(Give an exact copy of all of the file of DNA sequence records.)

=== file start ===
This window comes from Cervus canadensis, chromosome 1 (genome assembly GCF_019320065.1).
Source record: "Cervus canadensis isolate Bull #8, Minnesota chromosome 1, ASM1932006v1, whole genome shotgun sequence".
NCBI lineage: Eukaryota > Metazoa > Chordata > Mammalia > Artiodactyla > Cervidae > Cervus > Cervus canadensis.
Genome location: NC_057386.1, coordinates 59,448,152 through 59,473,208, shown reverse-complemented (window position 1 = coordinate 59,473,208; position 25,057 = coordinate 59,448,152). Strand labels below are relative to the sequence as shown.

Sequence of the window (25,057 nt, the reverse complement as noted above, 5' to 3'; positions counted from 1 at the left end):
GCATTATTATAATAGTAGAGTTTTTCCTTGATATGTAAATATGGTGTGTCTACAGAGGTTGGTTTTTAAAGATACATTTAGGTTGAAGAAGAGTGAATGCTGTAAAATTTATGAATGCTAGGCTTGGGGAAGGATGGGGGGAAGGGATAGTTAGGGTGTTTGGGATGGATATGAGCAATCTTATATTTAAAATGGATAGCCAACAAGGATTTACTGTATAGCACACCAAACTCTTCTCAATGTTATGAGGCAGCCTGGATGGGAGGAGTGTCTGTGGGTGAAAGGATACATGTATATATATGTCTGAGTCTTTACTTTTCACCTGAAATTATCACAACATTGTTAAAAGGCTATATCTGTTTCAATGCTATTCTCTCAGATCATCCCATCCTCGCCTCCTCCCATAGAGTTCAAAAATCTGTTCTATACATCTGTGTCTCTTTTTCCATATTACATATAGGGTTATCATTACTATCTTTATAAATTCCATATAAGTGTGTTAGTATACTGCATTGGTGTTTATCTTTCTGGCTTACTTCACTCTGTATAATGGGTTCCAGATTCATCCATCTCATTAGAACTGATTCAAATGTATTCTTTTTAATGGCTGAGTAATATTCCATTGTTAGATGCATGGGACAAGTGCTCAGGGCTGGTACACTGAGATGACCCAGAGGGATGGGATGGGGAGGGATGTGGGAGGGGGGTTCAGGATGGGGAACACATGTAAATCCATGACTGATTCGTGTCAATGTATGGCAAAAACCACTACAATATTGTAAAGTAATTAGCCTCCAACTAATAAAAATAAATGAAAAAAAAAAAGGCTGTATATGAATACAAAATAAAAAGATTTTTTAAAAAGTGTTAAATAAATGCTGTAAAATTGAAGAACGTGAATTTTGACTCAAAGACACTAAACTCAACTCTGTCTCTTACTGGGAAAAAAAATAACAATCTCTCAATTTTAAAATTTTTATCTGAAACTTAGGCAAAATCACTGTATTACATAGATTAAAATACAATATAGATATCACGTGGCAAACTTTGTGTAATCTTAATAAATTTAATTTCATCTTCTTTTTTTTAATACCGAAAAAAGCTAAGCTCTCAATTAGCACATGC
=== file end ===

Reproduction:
This window comes from Cervus canadensis, chromosome 1 (genome assembly GCF_019320065.1).
Source record: "Cervus canadensis isolate Bull #8, Minnesota chromosome 1, ASM1932006v1, whole genome shotgun sequence".
NCBI lineage: Eukaryota > Metazoa > Chordata > Mammalia > Artiodactyla > Cervidae > Cervus > Cervus canadensis.
Genome location: NC_057386.1, coordinates 59,448,152 through 59,473,208, shown reverse-complemented (window position 1 = coordinate 59,473,208; position 25,057 = coordinate 59,448,152). Strand labels below are relative to the sequence as shown.

Sequence of the window (25,057 nt, the reverse complement as noted above, 5' to 3'; positions counted from 1 at the left end):
GCATTATTATAATAGTAGAGTTTTTCCTTGATATGTAAATATGGTGTGTCTACAGAGGTTGGTTTTTAAAGATACATTTAGGTTGAAGAAGAGTGAATGCTGTAAAATTTATGAATGCTAGGCTTGGGGAAGGATGGGGGGAAGGGATAGTTAGGGTGTTTGGGATGGATATGAGCAATCTTATATTTAAAATGGATAGCCAACAAGGATTTACTGTATAGCACACCAAACTCTTCTCAATGTTATGAGGCAGCCTGGATGGGAGGAGTGTCTGTGGGTGAAAGGATACATGTATATATATGTCTGAGTCTTTACTTTTCACCTGAAATTATCACAACATTGTTAAAAGGCTATATCTGTTTCAATGCTATTCTCTCAGATCATCCCATCCTCGCCTCCTCCCATAGAGTTCAAAAATCTGTTCTATACATCTGTGTCTCTTTTTCCATATTACATATAGGGTTATCATTACTATCTTTATAAATTCCATATAAGTGTGTTAGTATACTGCATTGGTGTTTATCTTTCTGGCTTACTTCACTCTGTATAATGGGTTCCAGATTCATCCATCTCATTAGAACTGATTCAAATGTATTCTTTTTAATGGCTGAGTAATATTCCATTGTTAGATGCATGGGACAAGTGCTCAGGGCTGGTACACTGAGATGACCCAGAGGGATGGGATGGGGAGGGATGTGGGAGGGGGGTTCAGGATGGGGAACACATGTAAATCCATGACTGATTCGTGTCAATGTATGGCAAAAACCACTACAATATTGTAAAGTAATTAGCCTCCAACTAATAAAAATAAATGAAAAAAAAAAAGGCTGTATATGAATACAAAATAAAAAGATTTTTTAAAAAGTGTTAAATAAATGCTGTAAAATTGAAGAACGTGAATTTTGACTCAAAGACACTAAACTCAACTCTGTCTCTTACTGGGAAAAAAAATAACAATCTCTCAATTTTAAAATTTTTATCTGAAACTTAGGCAAAATCACTGTATTACATAGATTAAAATACAATATAGATATCACGTGGCAAACTTTGTGTAATCTTAATAAATTTAATTTCATCTTCTTTTTTTTAATACCGAAAAAAGCTAAGCTCTCAATTAGCACATGC